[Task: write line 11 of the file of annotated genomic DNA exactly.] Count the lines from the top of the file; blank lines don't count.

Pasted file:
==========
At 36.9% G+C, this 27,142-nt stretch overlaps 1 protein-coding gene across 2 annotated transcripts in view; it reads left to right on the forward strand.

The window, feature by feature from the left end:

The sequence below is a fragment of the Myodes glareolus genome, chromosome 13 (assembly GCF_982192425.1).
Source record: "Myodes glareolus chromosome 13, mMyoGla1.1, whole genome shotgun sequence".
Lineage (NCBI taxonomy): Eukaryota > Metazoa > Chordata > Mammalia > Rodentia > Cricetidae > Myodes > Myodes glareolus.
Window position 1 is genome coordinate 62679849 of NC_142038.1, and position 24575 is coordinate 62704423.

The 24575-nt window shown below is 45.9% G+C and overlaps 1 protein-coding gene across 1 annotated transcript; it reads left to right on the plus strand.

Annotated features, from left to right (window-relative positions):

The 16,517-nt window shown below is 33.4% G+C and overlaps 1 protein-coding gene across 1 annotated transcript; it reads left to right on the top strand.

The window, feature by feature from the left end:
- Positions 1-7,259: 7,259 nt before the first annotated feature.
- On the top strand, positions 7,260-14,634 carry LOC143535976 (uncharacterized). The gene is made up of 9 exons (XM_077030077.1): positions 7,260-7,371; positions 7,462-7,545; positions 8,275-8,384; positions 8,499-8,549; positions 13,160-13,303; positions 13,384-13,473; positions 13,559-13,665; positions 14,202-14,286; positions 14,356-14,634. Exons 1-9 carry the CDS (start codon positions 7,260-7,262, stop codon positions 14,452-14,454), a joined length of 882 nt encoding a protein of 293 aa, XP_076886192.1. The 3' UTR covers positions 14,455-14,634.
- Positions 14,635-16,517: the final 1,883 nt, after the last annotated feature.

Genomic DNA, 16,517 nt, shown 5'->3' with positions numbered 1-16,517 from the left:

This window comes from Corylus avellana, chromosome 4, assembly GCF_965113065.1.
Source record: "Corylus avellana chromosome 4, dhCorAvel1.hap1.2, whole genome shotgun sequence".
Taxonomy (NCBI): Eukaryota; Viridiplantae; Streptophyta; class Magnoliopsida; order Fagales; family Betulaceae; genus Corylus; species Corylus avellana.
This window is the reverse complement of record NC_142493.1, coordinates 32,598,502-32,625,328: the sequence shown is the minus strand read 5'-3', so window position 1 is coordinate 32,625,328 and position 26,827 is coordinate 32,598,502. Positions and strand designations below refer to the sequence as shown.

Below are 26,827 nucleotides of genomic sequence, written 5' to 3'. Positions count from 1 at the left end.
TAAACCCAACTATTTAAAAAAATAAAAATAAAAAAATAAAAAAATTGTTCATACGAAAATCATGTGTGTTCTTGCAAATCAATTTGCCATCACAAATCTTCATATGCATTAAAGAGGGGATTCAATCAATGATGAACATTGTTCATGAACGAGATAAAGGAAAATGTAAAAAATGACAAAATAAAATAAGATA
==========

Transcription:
- Positions 1-7,259: 7,259 nt before the first annotated feature.